Cheddar cheese, Melton Mowbray pork pies, a pint of traditional scrumpy - all foodstuffs that speak of British traditions and are exported across the world. But are businesses behind some of the UK's finest produce worried about the impact of Brexit on their delicacies?
Richard Clothier's family business is nestled in idyllic Somerset countryside but, like much of the country, things are not so tranquil down on the farm.
As the fall-out from the EU referendum continues, he and his brother Tom are anxiously examining the ramifications of the vote.
Their business is the biggest exporter of Cheddar cheese to France and now Richard is looking for positive signs in a volatile marketplace.
While admitting he was "shocked" by the results, he now plans to hold the Brexiteers to their word and ensure trade is not affected.
"I think what we need now is a period of political stability - we don't need any infighting," he said.
"There's a lot of work to do. Everyone needs to work together because there are some really important challenges coming up for all of us."
The same concerns are shared by Matthew O'Callaghan, chairman of the Melton Mowbray Pork Pie Association, a body protecting the interests of the famous East Midlands pastries.
He also leads the UK Protected Food Names Association, which includes local delicacies such as Arbroath Smokies, East Kent Golding hops, Stilton cheese and Pembrokeshire Early potatoes that are given special status to preserve traditional or specialist methods.
Protected Food Names
- Under EU law there are several ways to protect the heritage of famous foods made traditionally or tied to particular locations
- Traditional Speciality Guaranteed (TSG) means the recipe or method of production has to be very specific
- Protected Geographical Indication (PGI) means the recipe or method is protected and it has to be carried out in a specific location
- Protected Designation of Origin (PDO) status means it also has to be made with ingredients from a certain geographical area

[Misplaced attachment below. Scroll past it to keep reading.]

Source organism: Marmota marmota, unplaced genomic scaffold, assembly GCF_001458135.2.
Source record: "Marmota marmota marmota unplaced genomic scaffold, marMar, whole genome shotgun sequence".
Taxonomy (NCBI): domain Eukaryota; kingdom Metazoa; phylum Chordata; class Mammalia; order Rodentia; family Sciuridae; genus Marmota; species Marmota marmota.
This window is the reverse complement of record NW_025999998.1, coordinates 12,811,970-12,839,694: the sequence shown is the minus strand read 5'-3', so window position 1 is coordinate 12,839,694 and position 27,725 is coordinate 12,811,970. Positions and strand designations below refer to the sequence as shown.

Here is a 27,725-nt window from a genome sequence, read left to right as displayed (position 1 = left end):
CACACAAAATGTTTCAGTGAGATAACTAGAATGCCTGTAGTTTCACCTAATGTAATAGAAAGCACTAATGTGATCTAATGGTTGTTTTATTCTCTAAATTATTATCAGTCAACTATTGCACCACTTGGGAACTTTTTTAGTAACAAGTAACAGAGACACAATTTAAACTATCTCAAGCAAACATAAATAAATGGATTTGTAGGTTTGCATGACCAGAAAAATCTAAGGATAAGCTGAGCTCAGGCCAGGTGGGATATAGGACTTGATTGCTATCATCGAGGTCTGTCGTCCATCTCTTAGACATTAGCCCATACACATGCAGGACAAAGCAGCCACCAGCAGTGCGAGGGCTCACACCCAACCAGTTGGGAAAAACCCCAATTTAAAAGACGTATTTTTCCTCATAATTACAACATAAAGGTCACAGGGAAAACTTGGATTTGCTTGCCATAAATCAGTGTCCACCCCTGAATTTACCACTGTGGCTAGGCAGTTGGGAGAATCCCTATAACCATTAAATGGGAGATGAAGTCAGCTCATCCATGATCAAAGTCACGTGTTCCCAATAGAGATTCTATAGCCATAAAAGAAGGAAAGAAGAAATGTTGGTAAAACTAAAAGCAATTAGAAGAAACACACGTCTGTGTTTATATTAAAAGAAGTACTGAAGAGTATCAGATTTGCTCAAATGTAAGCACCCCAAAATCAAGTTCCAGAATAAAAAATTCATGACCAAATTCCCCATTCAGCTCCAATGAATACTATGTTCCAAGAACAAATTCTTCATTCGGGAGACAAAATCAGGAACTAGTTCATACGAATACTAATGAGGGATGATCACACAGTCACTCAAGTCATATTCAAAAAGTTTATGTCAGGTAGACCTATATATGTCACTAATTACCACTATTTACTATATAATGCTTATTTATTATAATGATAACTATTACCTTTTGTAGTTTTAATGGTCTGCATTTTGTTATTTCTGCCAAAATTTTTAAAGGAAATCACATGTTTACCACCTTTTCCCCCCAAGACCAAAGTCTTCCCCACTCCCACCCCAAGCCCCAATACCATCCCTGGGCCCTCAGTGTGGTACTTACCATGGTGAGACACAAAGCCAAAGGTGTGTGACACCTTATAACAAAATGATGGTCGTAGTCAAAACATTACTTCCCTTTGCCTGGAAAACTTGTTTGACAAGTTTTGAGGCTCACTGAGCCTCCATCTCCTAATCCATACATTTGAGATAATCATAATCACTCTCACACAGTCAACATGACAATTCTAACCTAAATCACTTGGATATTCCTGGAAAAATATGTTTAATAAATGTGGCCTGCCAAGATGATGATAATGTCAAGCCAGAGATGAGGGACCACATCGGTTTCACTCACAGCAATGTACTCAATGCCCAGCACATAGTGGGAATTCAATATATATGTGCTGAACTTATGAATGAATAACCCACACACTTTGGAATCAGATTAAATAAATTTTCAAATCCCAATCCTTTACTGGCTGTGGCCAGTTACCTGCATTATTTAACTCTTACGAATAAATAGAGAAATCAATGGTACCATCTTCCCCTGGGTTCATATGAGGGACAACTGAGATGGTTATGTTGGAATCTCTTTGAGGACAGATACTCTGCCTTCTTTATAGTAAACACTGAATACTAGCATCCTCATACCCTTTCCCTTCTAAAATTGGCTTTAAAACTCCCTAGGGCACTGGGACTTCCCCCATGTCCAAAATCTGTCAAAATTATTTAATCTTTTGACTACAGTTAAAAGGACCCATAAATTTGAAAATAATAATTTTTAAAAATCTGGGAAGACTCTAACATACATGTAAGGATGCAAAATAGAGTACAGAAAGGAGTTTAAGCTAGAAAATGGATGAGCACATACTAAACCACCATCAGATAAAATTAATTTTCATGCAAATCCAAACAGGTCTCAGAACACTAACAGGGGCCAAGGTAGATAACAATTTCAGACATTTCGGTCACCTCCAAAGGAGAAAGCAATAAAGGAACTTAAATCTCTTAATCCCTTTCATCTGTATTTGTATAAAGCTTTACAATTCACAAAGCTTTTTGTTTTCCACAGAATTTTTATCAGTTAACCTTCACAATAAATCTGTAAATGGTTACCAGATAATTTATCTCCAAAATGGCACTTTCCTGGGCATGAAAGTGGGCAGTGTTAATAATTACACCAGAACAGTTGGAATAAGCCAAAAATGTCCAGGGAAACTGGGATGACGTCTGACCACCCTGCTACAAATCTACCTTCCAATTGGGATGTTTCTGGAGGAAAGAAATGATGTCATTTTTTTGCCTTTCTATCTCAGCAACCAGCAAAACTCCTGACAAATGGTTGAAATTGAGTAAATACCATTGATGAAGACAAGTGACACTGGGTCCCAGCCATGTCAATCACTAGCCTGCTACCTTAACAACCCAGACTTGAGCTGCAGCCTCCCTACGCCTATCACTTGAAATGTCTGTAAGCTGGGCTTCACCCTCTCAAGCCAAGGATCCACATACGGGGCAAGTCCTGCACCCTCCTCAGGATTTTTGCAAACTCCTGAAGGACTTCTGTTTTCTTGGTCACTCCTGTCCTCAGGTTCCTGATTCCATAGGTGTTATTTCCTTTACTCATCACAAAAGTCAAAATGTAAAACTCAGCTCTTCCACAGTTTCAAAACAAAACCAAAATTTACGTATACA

- Examples include Parmesan Reggiano cheese, Parma ham, Stornoway black pudding and Champagne
However, the legislation protecting these foods comes from the EU's Protected Foods Name Scheme, which he fears could be forgotten about in the post-EU political upheaval.
"We have some very worried members, and there's a lot of concern about what happens now," said Matthew.
"You don't have to be a member of the EU to be protected - for example, Colombian coffee is protected - but it has to be a reciprocal arrangement. They protect our products if we protect theirs.
"We will need specific legislation to protect iconic products in the UK and if we want to protect them in the EU, and my fear is that it's going to get lost in everything else that's being discussed."
Unsurprisingly, producers of specially protected food and drink are worried that leaving the EU could make it easier for others to make cheaper versions of cherished cuisine.
Philip Cranston is one of 20 butchers allowed to make genuine Cumberland sausage, which has been protected since 2011.
He said he expects the UK government to carry out similar protections to stop imitators.
"I'd be shocked if it was let go and the process to produce the traditional sausage was opened up for everyone to make," he said.
Foods with Protected Designation of Origin
'Impossible to recruit'
Adrian Barlow, chief executive of English Apples and Pears, said losing migrant workers from the EU would harm heritage fruit producers, as well as larger scale orchards.
"Apples and pears are harvested by hand and seasonal workers are required for this," he said.
"Despite enormous efforts by growers, government departments and job centres, it has proved impossible to recruit from the UK any more than a small proportion of the numbers necessary. In short, the British are not prepared to undertake this type of work. Consequently, almost all seasonal workers are from abroad, and at present, mainly from eastern Europe.
"The UK apples and pears sector requires about 12,000 seasonal workers per annum. Unless they can be recruited from abroad, many growers will be forced to cease production which will damage local businesses, local economies, the national economy and deprive consumers."
Matthew O'Callaghan agrees, and thinks the loss of food name protection could see much-loved foods disappear or be replaced by inauthentic replicas.
"It protects jobs, it protects crafts and it benefits the public," he said.
"If the legislation disappeared I think we would get imitations, we would get cheaper products, and they would lose their links with their places of origin."
A spokesman for the Department for Food and Rural Affairs (Defra) said any changes from Brexit would not come in immediately, and discussions would need to be held about any new protections.
Like in many areas of post Brexit life in the UK, the question of what happens next does not look like it will be answered any time soon.
For people like Richard Clothier, though, there are bills to pay and time is of the essence.
"Disruption in trade just isn't an option for us."